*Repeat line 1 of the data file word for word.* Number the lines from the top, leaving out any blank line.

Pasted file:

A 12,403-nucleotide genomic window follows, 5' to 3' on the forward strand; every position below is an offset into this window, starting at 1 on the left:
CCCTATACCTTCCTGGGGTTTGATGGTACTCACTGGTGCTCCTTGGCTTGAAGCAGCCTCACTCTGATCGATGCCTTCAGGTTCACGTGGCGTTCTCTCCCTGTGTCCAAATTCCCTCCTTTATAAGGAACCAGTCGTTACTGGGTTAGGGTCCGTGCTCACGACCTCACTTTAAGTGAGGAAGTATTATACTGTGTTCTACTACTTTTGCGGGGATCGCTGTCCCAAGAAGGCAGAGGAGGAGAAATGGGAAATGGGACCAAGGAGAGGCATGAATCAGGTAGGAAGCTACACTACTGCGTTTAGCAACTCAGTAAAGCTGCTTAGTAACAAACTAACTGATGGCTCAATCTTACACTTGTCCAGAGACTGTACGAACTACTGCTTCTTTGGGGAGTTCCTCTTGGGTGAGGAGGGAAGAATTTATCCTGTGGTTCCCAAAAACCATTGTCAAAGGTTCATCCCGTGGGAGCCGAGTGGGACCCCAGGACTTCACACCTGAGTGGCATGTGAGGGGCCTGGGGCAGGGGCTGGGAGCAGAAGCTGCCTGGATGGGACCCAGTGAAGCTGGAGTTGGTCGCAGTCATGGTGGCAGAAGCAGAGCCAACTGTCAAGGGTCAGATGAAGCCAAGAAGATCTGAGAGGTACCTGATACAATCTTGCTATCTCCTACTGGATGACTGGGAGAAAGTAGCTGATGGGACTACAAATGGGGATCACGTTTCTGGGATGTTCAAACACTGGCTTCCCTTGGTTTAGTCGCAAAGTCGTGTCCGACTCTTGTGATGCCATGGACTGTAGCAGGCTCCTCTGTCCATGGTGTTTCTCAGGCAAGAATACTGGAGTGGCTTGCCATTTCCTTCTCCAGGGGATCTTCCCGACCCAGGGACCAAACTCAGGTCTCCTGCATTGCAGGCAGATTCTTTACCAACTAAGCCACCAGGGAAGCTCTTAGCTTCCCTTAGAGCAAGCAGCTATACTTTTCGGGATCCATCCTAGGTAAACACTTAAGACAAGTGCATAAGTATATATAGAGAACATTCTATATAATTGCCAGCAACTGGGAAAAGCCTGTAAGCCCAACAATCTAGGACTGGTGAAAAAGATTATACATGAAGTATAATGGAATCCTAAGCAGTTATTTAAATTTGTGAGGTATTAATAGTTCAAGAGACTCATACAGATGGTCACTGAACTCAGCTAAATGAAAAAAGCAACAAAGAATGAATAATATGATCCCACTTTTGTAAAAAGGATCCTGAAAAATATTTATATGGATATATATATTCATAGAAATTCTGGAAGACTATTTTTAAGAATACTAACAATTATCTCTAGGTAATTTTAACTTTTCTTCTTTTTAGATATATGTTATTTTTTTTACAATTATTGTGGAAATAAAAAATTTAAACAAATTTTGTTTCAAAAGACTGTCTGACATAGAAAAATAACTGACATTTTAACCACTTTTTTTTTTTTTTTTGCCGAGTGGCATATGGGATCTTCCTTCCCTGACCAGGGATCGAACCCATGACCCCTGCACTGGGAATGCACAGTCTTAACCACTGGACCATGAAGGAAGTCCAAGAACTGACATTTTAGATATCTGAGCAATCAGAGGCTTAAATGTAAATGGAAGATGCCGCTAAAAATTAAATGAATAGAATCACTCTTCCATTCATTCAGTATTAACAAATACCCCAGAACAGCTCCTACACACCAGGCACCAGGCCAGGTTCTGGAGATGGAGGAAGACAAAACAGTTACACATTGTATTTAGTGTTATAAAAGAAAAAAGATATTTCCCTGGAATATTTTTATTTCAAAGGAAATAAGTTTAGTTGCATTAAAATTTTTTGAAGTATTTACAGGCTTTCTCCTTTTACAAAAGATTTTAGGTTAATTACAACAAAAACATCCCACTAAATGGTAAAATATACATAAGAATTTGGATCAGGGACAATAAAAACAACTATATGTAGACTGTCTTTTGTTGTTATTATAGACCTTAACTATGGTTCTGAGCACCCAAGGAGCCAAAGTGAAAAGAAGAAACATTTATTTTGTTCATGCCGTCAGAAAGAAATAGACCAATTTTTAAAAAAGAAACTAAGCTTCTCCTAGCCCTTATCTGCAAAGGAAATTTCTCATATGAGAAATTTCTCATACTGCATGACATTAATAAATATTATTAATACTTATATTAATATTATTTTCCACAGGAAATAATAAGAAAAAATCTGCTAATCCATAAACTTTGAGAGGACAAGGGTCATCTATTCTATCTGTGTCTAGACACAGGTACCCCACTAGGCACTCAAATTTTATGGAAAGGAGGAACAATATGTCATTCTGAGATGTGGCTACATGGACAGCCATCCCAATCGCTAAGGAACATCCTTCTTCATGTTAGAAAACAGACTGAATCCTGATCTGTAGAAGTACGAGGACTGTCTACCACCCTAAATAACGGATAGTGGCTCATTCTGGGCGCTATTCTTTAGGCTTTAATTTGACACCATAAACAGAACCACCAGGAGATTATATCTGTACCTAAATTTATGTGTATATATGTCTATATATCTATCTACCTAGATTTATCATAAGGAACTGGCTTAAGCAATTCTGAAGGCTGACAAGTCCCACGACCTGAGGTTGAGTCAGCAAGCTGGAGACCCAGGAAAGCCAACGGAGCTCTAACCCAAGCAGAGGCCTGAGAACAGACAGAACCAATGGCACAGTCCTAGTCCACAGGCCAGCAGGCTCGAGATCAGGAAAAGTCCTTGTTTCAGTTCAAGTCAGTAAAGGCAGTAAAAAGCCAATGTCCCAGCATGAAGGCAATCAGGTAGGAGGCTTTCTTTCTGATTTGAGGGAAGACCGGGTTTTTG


A 12,403-nucleotide genomic window follows, 5' to 3' on the forward strand; every position below is an offset into this window, starting at 1 on the left: